Now, things appear to be changing for the better. The younger generation—sick and tired of chasing jobs that leave them unsatisfied and empty—appear to have a changing view of their options in life. If they can’t find jobs, they might as well create jobs for themselves.

There’s no statistical evidence on this trend yet, but the growing popularity of entrepreneurship seminars and events initiated by do-gooders like Joey Concepcion, the increasing circulation of publications on entrepreneurship, the rise of entrepreneurial schools (Vivien Tan’s school for entrepreneurship is an example), the continuing popularity of AIM’s entrepreneurship courses, to cite some examples, are possible proofs.

Recently, the popularity of innovative business models like that of Chikka.com, providing communication services to this text-crazy generation which combines high technology, venture capital and tech-savvy young business leaders, seems to support this trend. The faculty and students of Ateneo’s department for electronics and communications engineering lately formed Blue Chips International, providing microelectronics design and software services for global corporations—this seems to indicate a continuing spark of entrepreneurial energies among the young, lately validated by the victory of the three UP students.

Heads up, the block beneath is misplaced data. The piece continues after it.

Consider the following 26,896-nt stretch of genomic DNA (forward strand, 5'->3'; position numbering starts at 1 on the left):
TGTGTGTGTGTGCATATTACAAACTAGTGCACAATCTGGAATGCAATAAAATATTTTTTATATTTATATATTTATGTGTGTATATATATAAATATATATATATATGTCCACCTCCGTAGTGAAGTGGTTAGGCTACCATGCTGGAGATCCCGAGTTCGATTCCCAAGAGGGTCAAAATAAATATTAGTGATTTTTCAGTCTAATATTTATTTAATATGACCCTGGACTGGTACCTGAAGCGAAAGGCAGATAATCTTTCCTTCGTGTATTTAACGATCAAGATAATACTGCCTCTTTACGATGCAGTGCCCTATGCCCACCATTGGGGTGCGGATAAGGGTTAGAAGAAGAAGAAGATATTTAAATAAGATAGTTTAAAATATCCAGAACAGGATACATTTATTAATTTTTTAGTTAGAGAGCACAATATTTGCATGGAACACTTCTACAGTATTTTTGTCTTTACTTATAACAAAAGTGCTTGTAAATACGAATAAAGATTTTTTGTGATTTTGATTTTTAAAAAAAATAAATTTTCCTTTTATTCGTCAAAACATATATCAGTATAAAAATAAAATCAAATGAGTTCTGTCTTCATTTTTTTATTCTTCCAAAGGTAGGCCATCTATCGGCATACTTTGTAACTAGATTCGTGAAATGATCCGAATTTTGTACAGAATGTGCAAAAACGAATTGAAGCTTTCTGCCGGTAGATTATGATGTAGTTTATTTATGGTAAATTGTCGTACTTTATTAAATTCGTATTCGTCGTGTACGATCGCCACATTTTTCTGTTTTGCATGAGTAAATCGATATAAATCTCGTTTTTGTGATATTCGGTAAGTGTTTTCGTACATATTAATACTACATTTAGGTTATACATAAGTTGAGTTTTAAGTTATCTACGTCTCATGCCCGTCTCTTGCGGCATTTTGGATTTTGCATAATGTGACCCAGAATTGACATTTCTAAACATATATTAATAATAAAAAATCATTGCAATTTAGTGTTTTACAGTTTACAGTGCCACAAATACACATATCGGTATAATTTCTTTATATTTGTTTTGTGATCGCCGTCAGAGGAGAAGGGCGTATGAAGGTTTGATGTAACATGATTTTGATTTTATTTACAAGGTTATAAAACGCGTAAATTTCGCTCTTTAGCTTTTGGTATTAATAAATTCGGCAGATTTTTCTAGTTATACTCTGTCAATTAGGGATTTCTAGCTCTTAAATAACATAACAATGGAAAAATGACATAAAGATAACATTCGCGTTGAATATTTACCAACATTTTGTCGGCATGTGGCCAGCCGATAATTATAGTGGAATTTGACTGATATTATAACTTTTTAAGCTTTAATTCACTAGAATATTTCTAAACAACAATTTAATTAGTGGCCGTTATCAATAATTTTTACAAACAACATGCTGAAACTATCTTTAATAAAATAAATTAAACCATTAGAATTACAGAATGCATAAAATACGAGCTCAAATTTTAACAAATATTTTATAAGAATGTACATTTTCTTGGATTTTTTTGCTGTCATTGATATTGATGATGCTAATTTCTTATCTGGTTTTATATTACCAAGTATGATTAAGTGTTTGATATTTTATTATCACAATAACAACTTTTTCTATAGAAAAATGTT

Of course, the younger generations today are growing up with a changed social ethos. These are the generations who grew up idolizing Bill Gates of Microsoft, Steve Jobs of Apple, Larry Ellison of Oracle, Jerry Yang of Yahoo!, Larry Page and Sergey Brin of Google, and Chad Hurley and Steve Chen of YouTube—rebels and iconoclasts who trail-blazed the brave new world of the Information Revolution and made money for themselves beyond their wildest dreams.

Besides generating jobs, entrepreneurs are important to society for performing other socially beneficial functions. Usually, entrepreneurs are leaders and visionaries with innovative ideas that can change society. Many of them think out of the box to provide tangible solutions to real economic and social problems. Many of them eventually become effective political leaders who transform their own communities. If we could have more of them—and fast—if society (schools and business leaders) could nurture and guide more of them, entrepreneurs might yet revolutionize this country, a social transformation that could make Karl Marx blush.